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Treatment-Related Mortality Among Children With Cancer in Low- and Middle-Income Countries


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In a systematic review and meta-analysis reported in The Lancet Oncology, Ehrlich et al estimated rates of treatment-related mortality among children with cancer in low- and middle-income countries. According to the study authors, approximately 90% of children with cancer globally live in these settings.

Study Details

The study involved the identification of articles published between January 2010 and 2021 reporting treatment-related mortality in pediatric patients aged 0 to 21 years with cancer in low- and middle-income countries. Only full-text articles were used; case reports (< 10 patients) and hematopoietic stem cell transplantation recipients were not included in the analysis.

Key Findings

A total of 501 studies representing 68,351 pediatric patients with cancer were included in the analysis. Among all patients, treatment-related mortality was estimated at 6.82% (95% confidence interval [CI] = 5.99%–7.64%), accounting for 4,437 (30.9%) of 14,358 total deaths.

Estimates of treatment-related mortality were 14.19% (95% CI = 9.65%–18.73%) in low-income countries, 9.21% (95% CI = 7.93%–10.49%) in lower–middle-income countries, and 4.47% (95% CI = 3.42%–5.53%) in upper–middle-income countries (overall P < .0001).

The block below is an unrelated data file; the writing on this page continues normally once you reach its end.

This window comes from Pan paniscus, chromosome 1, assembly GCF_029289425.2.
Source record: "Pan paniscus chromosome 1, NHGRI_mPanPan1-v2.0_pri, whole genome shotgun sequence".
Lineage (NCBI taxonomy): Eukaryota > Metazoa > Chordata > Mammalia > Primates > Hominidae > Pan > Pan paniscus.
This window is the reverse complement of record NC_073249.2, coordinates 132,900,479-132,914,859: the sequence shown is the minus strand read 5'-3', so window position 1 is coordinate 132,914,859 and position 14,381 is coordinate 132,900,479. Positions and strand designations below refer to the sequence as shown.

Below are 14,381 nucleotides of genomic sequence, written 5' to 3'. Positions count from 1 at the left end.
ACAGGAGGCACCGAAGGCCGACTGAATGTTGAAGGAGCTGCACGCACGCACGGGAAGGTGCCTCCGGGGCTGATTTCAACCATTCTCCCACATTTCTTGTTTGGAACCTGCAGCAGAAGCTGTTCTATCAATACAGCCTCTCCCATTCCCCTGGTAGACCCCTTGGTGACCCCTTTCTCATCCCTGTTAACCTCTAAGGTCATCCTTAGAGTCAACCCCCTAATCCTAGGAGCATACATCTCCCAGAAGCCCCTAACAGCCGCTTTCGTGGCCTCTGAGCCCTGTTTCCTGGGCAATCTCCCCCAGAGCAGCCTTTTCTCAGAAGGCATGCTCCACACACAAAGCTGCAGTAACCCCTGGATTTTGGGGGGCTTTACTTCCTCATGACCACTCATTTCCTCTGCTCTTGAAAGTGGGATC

Among all patients, the overall estimate for treatment-related mortality did not change between 1989 and 2021 (slope = –0.001, P = .14). Treatment-related mortality remained unchanged in low-income countries (slope = 0.010, P = .21) and lower–middle-income countries (slope = –0.003, P = .16), but decreased in upper–middle-income countries (slope = –0.002, P = .0028).

The investigators concluded, “Approximately 1 in 15 children receiving cancer treatment in low- and middle-income countries die from treatment-related complications. Although treatment-related mortality has decreased in upper–middle-income countries over time, it remains unchanged in low- and middle-income countries. There is an urgent need for targeted supportive care interventions to reduce global disparities in childhood cancer survival.”

Asya Agulnik, MD, of the Department of Global Pediatric Medicine, St. Jude Children’s Research Hospital, is the corresponding author for The Lancet Oncology article.

Disclosure: The study was funded by American Lebanese Syrian Associated Charities and National Cancer Institute. For full disclosures of the study authors, visit thelancet.com.

The content in this post has not been reviewed by the American Society of Clinical Oncology, Inc. (ASCO®) and does not necessarily reflect the ideas and opinions of ASCO®.
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